Heading to college leads to new and exciting experiences. You will meet a variety of new people, learn countless new things, make more of your own choices and live on your own.  In short, you have sudden, new freedom. But this newfound freedom comes with additional responsibility and serious consequences.

One new responsibility involves your health. This includes routine decisions like making the appropriate appointments and taking your medications on time without being reminded.  It also includes establishing healthy habits and avoiding health risky behavior. 

Fortunately, most college aged people don’t have to worry about the chronic diseases that become common as we age.  On the other hand, college aged people are particularly prone to injury and infectious diseases, including sexually transmitted diseases. It is important to understand what STDs are, how they are communicated and how to avoid becoming infected.

Note: You may also see the term STI often, which stands for sexually transmitted infection. These two terms are often used interchangeably, but they do not necessarily mean the same thing. For more information on the difference between the two meanings, you can go here.

How Common are STDs?

STDs are more common than you may think.  According to the American Sexual Health Association, “one in two sexually active persons will contract an STI by age 25.” This translates to approximately 10 million new STIs occurring in young people between the ages of 15 and 24 every year, which accounts for half of all new STIs in the US every year. Even though STIs are so much more common among younger people, only about 12% of young people get tested.

What are the Most Common STDs in College Age People?

The most common STDs in college age people are chlamydia, gonorrhea, syphilis, herpes simplex virus (HSV), and human papillomavirus (HPV). According to a recent CDC report, chlamydia, gonorrhea, and syphilis are at an all-time high in the US, especially among adolescents. This is additionally worrisome because college age people are not as likely to get tested. 

What are the negative consequences of STD’s?

Obviously, transmitting a STD to a partner can be embarrassing and cause relationship problems.

Tragically, some sexual infections, including HPV and HSV currently cannot be cured and those who become infected deal with symptoms and increased risk of complications, such as cancer, for the rest of their lives. 

Females are at particular risk because they are more likely to be infected asymptomatically and untreated infections can progress to infect the reproductive organs leading to serious illness and long-term consequences such as infertility and ectopic pregnancies.

How are STDs spread?

STDs are spread when an infected individual has physical contact with an uninfected person.  This contact can be manual, genital or oral.  It does not require the actual exchange of bodily fluids.

STDs are not spread by contact with inanimate objects, such as toilets or sinks, etc.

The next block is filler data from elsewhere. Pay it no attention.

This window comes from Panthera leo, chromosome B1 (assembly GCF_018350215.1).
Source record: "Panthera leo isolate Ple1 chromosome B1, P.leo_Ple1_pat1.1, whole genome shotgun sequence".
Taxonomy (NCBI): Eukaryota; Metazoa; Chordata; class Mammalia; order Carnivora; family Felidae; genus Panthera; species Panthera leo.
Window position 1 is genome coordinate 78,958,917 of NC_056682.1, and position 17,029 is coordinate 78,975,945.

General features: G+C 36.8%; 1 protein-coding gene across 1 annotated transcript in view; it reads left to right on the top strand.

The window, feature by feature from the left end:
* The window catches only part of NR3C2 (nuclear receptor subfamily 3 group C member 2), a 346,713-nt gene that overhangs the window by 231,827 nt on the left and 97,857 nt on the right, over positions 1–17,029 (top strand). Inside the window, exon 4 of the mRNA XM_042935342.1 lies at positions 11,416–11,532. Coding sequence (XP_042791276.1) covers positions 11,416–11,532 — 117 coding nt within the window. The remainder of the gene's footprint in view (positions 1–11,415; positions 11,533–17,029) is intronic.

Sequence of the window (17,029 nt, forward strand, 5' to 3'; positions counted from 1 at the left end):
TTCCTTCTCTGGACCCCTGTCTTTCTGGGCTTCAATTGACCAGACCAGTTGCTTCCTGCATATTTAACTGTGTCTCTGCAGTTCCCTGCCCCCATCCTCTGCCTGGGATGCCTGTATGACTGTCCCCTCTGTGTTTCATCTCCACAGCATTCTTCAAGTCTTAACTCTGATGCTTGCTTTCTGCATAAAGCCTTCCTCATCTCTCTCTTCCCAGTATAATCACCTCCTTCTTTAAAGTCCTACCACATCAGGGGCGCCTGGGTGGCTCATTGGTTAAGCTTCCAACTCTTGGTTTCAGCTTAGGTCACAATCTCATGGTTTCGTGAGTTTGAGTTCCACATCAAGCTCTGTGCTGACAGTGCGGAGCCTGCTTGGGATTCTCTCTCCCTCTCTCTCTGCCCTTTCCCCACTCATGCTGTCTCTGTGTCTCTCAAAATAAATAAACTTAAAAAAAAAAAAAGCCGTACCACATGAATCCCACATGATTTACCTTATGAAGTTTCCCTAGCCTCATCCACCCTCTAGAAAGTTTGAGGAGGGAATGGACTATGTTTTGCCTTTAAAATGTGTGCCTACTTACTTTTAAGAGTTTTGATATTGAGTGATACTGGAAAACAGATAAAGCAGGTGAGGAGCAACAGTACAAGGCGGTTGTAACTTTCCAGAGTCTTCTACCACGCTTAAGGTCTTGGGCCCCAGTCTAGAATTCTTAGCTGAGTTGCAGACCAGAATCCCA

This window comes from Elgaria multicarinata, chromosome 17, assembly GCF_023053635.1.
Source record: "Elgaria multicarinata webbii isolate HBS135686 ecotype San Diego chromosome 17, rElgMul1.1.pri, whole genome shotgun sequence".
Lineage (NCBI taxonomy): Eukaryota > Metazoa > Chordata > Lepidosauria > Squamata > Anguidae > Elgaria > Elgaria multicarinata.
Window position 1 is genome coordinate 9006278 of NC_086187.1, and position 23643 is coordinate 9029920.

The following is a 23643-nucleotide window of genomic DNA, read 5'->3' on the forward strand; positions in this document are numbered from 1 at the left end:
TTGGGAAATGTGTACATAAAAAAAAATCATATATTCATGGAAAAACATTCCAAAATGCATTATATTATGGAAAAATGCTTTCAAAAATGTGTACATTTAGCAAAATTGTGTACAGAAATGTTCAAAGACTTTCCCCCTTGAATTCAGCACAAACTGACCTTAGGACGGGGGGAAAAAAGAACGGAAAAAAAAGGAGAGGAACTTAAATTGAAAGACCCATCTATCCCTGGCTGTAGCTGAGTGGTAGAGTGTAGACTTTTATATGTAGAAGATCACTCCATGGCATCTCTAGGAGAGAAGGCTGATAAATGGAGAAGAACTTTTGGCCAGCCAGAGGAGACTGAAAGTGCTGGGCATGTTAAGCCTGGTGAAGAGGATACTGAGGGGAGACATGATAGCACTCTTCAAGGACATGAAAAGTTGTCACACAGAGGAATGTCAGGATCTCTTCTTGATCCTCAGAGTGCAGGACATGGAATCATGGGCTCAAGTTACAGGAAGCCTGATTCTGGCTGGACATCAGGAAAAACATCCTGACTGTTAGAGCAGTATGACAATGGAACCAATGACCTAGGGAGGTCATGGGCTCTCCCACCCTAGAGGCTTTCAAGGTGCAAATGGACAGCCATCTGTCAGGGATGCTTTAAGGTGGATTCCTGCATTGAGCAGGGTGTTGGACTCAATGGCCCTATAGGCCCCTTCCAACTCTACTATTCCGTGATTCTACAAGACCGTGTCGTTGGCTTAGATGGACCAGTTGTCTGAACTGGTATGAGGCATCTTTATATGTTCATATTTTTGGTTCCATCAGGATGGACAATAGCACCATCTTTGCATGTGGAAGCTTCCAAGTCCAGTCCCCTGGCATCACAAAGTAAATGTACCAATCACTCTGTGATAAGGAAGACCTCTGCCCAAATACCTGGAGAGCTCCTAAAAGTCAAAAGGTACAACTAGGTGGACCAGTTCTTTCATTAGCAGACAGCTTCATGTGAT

What are Common Symptoms to watch for?

Common symptom of STDs include bumps, sores, or warts near the mouth, anus, penis, or vagina. Other symptoms can include painful urination, skin rash, discharge from the penis or vagina, severe itching, painful sex, and bleeding from the vagina other than during a monthly period. Because symptoms of STDs are often similar or sometimes may not have any symptoms, it is important to discuss any symptoms with a doctor and get tested regularly.

Importantly, STDs are often asymptomatic, especially in females.  Therefore, a lack of symptoms does not mean you do not have an infection.

How do I avoid STDs?

The only way to confidently avoid infection is by avoiding all sexual contact with others, including oral and manual.  If you chose to engage in sexual contact, you should be comfortable talking to your partner about their risk of infection before you engage in sex with them.  This requires asking about the number, types and timing of prior sexual encounters, if they have been tested for STDs and if they have had unprotected sex since being tested. 

Unfortunately, your partner may be hesitant to discuss their prior sexual activity or may not be completely honest.  Therefore, the safest approach his to insist that you and your partner be tested before engaging in any sexual activity, including oral and manual.

Even if your partner has been recently tested, or feels confident they could not be infected, it is also your responsibility to protect yourself.  This is most effectively accomplished by using a condom during any sexual contact, including oral sex.

Finally, HPV can be prevented by receiving the vaccine which is recommended for nearly everyone before becoming sexually active.  But this does not prevent any of the other types of STDs.

How and Where Can You Get Tested?

Getting tested for STDs is an essential part of health care for all who are sexually active. Fortunately, testing is easy and inexpensive.  Most testing locations can perform screening with a simple urine test or quick swab. 

If you are sexually active, then you should get tested regularly. The CDC created a search engine online called GetTested, which allows you to find free, fast, and confidential testing near you.


At CapRock Health, our providers are experts in the diagnosis and treatment of STDs and their complications. You can come in to one of our locations, submit a form online, or give us a call anytime at 979-314-2323.